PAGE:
Current Microbiology

, Volume 58, Issue 1, pp 25–29 | Cite as

Self-Purificatory Ganga Water Facilitates Death of Pathogenic Escherichia coli O157:H7

Article

Abstract

Concern over the prevalence of active pharmaceutical agents and subsequent occurrence of antimicrobial resistance in the environment is increasing. Incorruptible ability of Ganga water was evaluated using fresh, 8-year-old, and 16-year-old Ganga water samples spiked with pathogenic Escherichia coli serotype O157:H7. Survival of E. coli O157:H7 over the course of the experiment was 3, 7, and 15 days for fresh, 8-year-old, and 16-year-old Ganga waters, respectively. On the contrary, in Milli Q water the decline in viable count of E. coli O157:H7 up to 30 days was only 2 log units. Survival of E. coli O157:H7 was greater in boiled water compared with water after passage through a 0.2-μm-pore-size membrane filter, indicating involvement of heat-labile agents influencing survival of E. coli O157:H7 in Ganga water, which seems to indicate the role of antimicrobial peptides. Functional diversity of Ganga water’s native microbial community structure as assessed with Biolog Eco plates was not affected even in the presence of a 5-fold log units higher pathogenic load of E. coli O157:H7. These findings suggest that Ganga water has certain novel antimicrobial attributes, besides its remarkable fluidity, which may provide a much-needed basis for the development of new antimicrobial compounds.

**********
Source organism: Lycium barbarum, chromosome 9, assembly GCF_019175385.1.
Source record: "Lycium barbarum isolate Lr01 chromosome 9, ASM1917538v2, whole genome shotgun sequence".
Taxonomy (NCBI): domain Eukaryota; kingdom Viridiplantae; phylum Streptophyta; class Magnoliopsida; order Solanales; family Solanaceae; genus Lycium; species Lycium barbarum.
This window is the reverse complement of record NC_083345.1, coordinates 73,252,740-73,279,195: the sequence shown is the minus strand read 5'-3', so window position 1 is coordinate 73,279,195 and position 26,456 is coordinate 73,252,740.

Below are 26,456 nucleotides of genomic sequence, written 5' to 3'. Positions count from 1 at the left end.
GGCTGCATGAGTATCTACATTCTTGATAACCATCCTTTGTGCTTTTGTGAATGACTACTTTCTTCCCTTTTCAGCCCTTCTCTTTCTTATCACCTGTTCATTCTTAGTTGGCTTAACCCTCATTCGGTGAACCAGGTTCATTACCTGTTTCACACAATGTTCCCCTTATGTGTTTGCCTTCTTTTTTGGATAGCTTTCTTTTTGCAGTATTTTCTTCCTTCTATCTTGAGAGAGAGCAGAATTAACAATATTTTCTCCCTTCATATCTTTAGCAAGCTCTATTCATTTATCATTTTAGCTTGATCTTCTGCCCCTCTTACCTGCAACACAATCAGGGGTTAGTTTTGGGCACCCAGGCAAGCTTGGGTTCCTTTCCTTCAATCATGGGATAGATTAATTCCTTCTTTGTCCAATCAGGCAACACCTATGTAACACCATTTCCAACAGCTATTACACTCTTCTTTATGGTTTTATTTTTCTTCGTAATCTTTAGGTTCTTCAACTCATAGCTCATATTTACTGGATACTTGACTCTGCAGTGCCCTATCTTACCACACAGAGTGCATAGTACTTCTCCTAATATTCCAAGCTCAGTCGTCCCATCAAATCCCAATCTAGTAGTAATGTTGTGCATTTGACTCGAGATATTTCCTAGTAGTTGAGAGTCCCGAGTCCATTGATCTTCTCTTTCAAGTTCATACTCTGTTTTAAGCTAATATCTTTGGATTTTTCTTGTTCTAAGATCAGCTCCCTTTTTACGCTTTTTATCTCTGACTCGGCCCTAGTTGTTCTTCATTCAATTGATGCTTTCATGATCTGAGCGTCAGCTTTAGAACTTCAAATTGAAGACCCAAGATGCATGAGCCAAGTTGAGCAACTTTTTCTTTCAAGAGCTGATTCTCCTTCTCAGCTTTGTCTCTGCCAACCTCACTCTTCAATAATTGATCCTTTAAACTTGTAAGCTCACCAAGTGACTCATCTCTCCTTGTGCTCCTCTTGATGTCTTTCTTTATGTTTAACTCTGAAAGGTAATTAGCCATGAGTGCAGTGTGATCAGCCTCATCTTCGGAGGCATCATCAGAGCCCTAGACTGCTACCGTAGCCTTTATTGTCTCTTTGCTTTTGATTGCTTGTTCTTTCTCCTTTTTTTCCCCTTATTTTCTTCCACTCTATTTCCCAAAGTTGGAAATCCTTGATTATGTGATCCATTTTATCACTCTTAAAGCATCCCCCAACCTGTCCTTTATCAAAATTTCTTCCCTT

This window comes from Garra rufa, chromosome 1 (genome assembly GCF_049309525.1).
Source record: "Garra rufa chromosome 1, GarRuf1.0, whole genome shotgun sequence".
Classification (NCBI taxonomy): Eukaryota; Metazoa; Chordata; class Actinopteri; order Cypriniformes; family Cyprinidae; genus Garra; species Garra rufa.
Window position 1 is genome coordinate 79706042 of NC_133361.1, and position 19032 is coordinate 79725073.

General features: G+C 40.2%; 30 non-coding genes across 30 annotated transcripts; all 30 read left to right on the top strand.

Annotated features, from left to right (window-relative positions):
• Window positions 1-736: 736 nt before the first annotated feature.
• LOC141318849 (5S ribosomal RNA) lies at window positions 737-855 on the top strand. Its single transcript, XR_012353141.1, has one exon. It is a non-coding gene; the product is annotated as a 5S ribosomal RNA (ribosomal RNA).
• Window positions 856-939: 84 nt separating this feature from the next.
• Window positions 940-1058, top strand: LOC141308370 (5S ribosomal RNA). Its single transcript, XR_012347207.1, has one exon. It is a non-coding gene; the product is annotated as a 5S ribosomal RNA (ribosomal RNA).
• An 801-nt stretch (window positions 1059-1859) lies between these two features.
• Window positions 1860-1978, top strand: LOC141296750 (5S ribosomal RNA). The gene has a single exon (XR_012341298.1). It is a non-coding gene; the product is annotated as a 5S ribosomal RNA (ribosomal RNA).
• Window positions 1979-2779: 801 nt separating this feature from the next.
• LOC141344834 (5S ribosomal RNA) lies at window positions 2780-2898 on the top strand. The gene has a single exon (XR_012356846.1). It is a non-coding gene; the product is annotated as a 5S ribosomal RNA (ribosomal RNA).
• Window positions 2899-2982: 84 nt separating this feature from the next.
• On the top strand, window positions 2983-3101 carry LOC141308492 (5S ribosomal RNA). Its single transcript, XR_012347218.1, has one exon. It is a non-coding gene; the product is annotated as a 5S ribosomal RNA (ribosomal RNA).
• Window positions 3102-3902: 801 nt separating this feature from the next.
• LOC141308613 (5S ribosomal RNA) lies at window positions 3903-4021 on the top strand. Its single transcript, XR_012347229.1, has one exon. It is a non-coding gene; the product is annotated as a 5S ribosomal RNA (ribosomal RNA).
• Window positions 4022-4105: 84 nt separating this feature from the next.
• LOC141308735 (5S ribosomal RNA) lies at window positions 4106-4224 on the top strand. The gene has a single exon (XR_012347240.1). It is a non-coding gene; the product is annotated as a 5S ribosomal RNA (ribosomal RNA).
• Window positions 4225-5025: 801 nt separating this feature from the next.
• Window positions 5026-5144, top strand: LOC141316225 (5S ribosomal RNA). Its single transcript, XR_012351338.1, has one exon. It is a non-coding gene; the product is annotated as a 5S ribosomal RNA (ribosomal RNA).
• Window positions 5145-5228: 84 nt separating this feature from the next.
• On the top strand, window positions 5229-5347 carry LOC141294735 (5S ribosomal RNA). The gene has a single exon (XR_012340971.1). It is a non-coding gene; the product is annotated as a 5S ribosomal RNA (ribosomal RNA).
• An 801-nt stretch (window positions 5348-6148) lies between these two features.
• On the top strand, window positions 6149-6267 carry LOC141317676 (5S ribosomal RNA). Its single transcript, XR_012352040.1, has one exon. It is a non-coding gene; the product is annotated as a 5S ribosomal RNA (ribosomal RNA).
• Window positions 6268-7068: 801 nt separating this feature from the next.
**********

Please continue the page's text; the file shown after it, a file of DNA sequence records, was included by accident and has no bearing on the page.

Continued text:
Notes

Acknowledgments

The author is deeply indebted to R.K. Trivedi, former Governor of the State of Gujarat, India, for providing the 16-year-old Ganga water sample; V. Sharma, King George Medical University, Lucknow, for providing the strain of E. coli O157:H7; and B. Staddon, Eastern Kentucky University, Richmond, USA for, his generous help in the Diversity/Evenness Index analysis. Thanks are due to the Director, National Botanical Research Institute, Lucknow, for the necessary support. This work was supported by the New Millennium Indian Technology Leadership Initiative (NMITLI) program and Task Force Grant NWP-0019 from the Council of Scientific and Industrial Research, New Delhi.

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Copyright information

© Springer Science+Business Media, LLC 2008

Authors and Affiliations

  1. 1.Division of Plant Microbe InteractionsNational Botanical Research InstituteLucknowIndia

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